Huge update today

A whopping 40 updated cases. Oh, and five resolves. Almost all the updates were from NamUs. I got tired of them sitting there in my “to-update” folder. But I still have 22 NamUs updates left in that folder! I could have gotten them all I suppose, but I decided 40 was enough for one day.

I’m going to go through and count exactly how many cases I have in my “to-add” folder. I’m sure it’s going to make me feel terribly discouraged. I know the number is in the hundreds.

Updates page

I was working on changing my updates page a little, making it so the list of updates is in two columns rather than one. This would be more economical in terms of the page space. So I took the updates I’m going to do for today and put them in a table like the table on my updates archive page. Unfortunately I discovered the following:

When I write my updates, I add them to the update list one at a time, as I do them. I don’t necessarily do them in alphabetical order, but I do list them in alphabetical order. With an ordinary list, it’s easy to just insert the link in between all the others; Melissa Espinoza between Nicole Ernst and Leanne Hausberg, etc. From my understanding of HTML, it’s not so easy with a table. You can’t just add a new cell to the middle, or it messes up the table. Instead you have to put a new cell on the end, then move all the links around to put your newest in its proper place. So, for today’s updates (at least as the list is so far), inserting Melissa’s link last would require having to copy-and-paste 15 other links into other cells. This, needless to say, would be an enormous pain-in-the-you-know-what.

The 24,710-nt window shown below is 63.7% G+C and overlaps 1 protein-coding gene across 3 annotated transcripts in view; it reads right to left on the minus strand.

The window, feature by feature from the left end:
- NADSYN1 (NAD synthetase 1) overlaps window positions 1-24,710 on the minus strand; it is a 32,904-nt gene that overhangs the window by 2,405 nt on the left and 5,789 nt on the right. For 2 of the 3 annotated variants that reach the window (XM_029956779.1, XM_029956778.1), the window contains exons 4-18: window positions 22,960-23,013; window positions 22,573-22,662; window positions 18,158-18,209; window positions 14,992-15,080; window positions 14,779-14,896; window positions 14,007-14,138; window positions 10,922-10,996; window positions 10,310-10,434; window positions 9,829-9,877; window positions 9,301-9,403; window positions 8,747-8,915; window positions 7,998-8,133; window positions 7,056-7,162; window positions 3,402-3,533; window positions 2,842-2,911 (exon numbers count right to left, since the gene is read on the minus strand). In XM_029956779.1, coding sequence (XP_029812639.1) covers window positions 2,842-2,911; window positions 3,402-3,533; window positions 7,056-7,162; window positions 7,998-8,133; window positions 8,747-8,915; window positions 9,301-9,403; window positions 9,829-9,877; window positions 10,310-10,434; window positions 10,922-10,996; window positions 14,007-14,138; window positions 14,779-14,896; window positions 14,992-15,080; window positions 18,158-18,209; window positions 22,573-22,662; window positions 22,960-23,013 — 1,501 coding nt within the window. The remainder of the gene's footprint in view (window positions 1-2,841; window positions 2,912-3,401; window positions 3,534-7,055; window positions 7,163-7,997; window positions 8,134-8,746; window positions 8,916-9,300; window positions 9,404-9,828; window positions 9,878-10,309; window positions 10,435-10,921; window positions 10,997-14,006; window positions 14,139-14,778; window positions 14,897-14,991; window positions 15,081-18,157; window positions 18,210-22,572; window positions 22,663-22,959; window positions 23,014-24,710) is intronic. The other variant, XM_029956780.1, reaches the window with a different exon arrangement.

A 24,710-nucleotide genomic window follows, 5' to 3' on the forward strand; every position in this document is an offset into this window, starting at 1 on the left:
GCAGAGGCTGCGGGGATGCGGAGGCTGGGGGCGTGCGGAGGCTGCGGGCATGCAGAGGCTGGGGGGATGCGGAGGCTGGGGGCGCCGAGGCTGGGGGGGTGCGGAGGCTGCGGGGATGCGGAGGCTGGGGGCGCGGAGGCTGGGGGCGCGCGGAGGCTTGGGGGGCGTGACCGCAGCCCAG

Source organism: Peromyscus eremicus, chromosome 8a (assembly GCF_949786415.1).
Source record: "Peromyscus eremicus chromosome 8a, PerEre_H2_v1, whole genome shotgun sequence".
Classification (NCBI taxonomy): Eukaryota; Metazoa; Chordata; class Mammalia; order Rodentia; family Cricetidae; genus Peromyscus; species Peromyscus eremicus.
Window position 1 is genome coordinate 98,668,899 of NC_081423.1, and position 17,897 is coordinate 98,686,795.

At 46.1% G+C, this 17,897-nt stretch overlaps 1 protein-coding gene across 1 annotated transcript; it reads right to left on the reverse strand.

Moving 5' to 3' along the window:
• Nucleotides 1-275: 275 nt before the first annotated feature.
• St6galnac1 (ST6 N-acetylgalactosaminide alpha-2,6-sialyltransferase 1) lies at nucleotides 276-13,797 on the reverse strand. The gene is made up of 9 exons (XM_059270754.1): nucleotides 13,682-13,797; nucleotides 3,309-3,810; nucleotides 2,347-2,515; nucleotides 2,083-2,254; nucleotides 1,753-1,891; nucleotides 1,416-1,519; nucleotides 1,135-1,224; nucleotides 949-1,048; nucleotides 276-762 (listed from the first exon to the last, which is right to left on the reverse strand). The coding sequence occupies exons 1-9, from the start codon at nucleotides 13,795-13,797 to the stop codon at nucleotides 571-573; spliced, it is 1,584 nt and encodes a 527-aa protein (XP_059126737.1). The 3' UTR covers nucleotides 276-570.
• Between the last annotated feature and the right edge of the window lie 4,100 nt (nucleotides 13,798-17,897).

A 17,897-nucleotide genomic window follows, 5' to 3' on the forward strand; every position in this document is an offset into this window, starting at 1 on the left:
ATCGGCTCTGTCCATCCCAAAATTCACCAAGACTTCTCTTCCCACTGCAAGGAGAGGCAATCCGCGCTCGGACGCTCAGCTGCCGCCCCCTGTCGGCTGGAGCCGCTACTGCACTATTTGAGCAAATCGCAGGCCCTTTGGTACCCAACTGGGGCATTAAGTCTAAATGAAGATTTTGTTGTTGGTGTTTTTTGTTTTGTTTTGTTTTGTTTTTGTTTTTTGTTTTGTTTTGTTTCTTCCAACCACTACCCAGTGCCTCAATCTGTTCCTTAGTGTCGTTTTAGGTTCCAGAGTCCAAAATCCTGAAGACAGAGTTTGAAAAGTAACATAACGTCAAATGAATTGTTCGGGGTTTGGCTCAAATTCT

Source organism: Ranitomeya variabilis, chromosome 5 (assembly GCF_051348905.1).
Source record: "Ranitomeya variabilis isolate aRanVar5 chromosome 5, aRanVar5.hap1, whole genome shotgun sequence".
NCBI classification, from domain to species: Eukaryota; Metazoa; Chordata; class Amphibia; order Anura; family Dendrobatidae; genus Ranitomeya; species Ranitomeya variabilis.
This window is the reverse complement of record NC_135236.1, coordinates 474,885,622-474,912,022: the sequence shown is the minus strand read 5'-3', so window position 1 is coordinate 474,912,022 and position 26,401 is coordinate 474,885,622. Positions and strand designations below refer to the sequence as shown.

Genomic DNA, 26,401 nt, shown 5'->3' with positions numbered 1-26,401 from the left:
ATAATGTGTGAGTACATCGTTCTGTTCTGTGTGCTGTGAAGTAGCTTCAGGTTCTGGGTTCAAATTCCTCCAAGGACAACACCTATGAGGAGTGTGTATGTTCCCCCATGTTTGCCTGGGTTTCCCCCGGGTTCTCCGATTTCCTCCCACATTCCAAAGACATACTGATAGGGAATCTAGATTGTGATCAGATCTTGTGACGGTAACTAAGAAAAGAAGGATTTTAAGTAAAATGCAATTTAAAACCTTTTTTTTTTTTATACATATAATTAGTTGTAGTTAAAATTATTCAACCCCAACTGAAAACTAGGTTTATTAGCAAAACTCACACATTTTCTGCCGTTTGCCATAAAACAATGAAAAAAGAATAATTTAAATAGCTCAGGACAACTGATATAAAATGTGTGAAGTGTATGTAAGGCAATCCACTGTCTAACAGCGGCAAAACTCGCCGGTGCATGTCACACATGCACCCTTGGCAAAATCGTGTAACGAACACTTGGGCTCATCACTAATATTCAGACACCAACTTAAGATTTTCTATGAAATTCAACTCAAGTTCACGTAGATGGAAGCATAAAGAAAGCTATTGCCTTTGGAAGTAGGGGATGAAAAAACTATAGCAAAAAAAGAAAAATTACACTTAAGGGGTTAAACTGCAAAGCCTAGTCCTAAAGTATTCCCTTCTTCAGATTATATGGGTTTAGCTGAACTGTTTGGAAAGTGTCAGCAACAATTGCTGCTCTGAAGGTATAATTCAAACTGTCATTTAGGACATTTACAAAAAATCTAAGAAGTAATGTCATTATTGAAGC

So, it seems to me that my options are thus:

1. Do the enormous pain-in-the-you-know-what anyway.
2. Stop putting the links in alphabetical order and just add them at the end of the list/table.
3. Do nothing; keep the easier single-column list format.

Your thoughts?

Media, finally, in Leanne Hausberg case

Per her sister: there was finally some media attention in Leanne Hausberg‘s disappearance, in the form of this local TV segment. When I first started getting interested in MPs around 1998-1999ish, Leanne’s case — she went missing from New York City on March 18, 1999 — is one of the first ones I connected with. I’ve wondered about her ever since.

Unfortunately, even with the TV thing I still don’t have a lot of info in her disappearance, and neither, it seems, does anyone else. She just seems to have evaporated from the street corner where she was last seen. The police classify her as a runaway, and her family believes she met with foul play, but really there seems to be no evidence pointing to any particular theory in her case.